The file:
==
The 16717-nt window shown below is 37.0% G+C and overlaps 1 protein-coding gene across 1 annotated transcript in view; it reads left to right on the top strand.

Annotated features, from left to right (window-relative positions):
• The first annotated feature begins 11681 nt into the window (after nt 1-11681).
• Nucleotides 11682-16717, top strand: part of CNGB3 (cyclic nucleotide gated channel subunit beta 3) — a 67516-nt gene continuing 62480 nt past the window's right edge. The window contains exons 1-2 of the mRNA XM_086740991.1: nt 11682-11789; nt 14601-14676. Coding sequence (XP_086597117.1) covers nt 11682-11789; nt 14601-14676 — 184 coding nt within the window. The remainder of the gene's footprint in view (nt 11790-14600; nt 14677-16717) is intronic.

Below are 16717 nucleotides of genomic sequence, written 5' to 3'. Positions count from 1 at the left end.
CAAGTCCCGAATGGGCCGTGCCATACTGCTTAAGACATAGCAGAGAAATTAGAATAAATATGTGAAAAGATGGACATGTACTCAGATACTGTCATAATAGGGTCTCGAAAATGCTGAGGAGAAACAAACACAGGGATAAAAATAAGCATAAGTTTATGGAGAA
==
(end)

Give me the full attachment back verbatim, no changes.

The 16717-nt window shown below is 37.0% G+C and overlaps 1 protein-coding gene across 1 annotated transcript in view; it reads left to right on the top strand.

Annotated features, from left to right (window-relative positions):
• The first annotated feature begins 11681 nt into the window (after nt 1-11681).
• Nucleotides 11682-16717, top strand: part of CNGB3 (cyclic nucleotide gated channel subunit beta 3) — a 67516-nt gene continuing 62480 nt past the window's right edge. The window contains exons 1-2 of the mRNA XM_086740991.1: nt 11682-11789; nt 14601-14676. Coding sequence (XP_086597117.1) covers nt 11682-11789; nt 14601-14676 — 184 coding nt within the window. The remainder of the gene's footprint in view (nt 11790-14600; nt 14677-16717) is intronic.

Below are 16717 nucleotides of genomic sequence, written 5' to 3'. Positions count from 1 at the left end.
CAAGTCCCGAATGGGCCGTGCCATACTGCTTAAGACATAGCAGAGAAATTAGAATAAATATGTGAAAAGATGGACATGTACTCAGATACTGTCATAATAGGGTCTCGAAAATGCTGAGGAGAAACAAACACAGGGATAAAAATAAGCATAAGTTTATGGAGAA